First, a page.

Twilight of the Gods?: How Internet Users Challenged Russian News Frames in the Winter Protests of 2011-12

TitleTwilight of the Gods?: How Internet Users Challenged Russian News Frames in the Winter Protests of 2011-12
Publication TypeConference Paper
Author(s)Oates, S. A., and T. Lokot
Affiliation (1st Author)Philip Merrill College of Journalism University of Maryland
Section or WGPost-Socialist and Post-Authoritarian Communication Working Group
DateFri 28 June
Slot CodePOSF4a
Slot Code (Keyword)POSF4a
Time of Session16:00-17:30
RoomQ158
Session TitleJournalism cultures and the public sphere
Submission ID5325
Abstract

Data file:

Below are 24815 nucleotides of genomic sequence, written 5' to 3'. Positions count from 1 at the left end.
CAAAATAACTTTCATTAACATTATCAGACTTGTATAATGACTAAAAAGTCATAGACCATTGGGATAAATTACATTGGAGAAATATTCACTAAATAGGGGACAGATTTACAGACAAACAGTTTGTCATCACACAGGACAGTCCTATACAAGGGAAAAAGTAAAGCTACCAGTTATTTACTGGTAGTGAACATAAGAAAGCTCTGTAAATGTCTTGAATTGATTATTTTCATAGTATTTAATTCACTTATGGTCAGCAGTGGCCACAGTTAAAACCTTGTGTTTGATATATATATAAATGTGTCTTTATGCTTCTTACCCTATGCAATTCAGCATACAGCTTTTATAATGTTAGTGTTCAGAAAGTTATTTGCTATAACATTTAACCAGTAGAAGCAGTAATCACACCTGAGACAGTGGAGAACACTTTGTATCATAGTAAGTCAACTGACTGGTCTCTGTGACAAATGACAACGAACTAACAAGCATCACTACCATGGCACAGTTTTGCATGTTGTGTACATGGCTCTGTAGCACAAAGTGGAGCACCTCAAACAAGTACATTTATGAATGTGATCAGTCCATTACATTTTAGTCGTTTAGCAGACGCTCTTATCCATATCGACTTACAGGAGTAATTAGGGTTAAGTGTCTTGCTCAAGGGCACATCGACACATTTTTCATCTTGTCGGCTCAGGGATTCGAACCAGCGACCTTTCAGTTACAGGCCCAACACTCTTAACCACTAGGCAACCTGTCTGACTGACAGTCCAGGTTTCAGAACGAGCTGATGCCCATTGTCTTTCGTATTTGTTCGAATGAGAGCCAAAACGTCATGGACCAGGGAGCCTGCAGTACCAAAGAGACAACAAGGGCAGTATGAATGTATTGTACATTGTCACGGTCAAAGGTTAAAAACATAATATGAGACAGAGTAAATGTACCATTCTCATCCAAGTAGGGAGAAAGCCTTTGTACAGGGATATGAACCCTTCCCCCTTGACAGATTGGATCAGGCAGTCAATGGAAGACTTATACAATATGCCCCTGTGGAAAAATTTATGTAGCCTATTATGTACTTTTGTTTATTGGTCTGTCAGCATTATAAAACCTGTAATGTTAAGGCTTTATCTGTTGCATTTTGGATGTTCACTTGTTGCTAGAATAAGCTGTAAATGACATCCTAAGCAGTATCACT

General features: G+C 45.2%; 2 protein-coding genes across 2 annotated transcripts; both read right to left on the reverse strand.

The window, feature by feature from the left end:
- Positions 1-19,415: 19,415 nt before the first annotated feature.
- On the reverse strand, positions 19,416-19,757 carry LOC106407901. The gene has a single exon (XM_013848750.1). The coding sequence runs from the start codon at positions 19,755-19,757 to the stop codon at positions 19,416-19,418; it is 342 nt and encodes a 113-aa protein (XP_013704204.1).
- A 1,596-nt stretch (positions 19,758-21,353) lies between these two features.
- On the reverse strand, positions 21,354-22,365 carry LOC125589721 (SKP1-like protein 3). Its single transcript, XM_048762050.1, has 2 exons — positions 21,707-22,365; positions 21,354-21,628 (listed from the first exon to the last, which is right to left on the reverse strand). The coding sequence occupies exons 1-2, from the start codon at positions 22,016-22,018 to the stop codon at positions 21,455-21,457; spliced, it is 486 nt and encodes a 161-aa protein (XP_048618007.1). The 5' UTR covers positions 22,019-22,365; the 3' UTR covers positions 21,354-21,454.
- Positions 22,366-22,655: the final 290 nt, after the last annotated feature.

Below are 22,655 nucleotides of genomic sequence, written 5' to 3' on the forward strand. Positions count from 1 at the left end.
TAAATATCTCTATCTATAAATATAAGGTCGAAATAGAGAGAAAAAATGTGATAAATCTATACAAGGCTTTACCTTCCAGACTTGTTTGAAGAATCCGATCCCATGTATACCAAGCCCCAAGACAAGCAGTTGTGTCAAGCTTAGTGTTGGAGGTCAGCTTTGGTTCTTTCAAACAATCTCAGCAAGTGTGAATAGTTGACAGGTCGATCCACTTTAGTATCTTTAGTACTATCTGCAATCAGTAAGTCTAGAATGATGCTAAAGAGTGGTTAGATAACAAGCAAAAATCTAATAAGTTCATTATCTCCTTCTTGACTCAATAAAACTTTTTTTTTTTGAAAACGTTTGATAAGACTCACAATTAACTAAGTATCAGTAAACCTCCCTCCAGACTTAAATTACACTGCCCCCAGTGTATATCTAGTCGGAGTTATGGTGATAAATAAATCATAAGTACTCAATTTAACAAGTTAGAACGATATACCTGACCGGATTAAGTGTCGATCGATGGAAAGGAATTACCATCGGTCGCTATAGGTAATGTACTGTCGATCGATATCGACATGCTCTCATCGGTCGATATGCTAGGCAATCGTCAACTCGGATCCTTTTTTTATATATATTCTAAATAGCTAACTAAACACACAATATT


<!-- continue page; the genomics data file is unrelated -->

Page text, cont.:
Russian internet users have created an alternative media sphere online, but so far it has failed to redefine the Russian news agenda. Rather, online and traditional media exist in almost completely separate spheres with distinctive levels of state controls, agendas, frames, and audiences. This paper explores how long this state of one nation and two medias can exist without crisis – either a collapse of the reality crafted by the Kremlin or a destruction of online freedom through crackdowns by the Russian state. To explore this state of tension, we examine the difference and interplay (or lack thereof) of traditional broadcast and online framing of the protests surrounding Russian elections in the winter of 2011-12. The work uses an archive of television news from November and December 2011, recorded and analyzed under one author’s direction (Oates) by the Higher School of Economics in Russia. This material will be compared with archived blogs and other online discussion archived by the Berkman Center as well as the Center for New Media and Society in Moscow. At issue is the contrast in framing between the traditional media, which used classic Soviet propaganda tactics including framing events, distorting facts, and providing kompromat (negative reporting) on opponents to the Kremlin, and the online outlets, including independent media, blogs and other social content. For the first time in post-Soviet history, the Kremlin’s ability to control the news agenda was significantly challenged not only by the scale of the protests, but by the way in which internet users were able to disseminate news and evidence of the breadth of the activity. A key misstep of the Kremlin attempts to belittle and denigrate the protestors was an attempt to frame the protestors as extremist individuals under foreign influence who wanted to destabilize the state, a frame that went down particularly badly due to the broad base of support for the protests and the compelling evidence of electoral falsification posted online. While the Russian state weathered the crisis without serious challenge, the study of the coverage of the protests both online and in traditional media can illuminate some key issues about protest, the internet and its users, and post-Soviet states. How did the online framing and agenda setting differ from that of the traditional broadcast media (the state-run First Channel and commercial NTV)? At what points were the lies and distortions made most obvious by the online coverage? What elements of the online sphere – key bloggers, organizing tactics, videos, direct evidence of election cheating – were the most disseminated and discussed in the Russian internet? What different agendas and frames emerged in online media and how were they disseminated? Overall, how long can an authoritarian regime survive with two distinctive media spheres and what are the specific pressure points that the internet appears to make most vulnerable in Russia?

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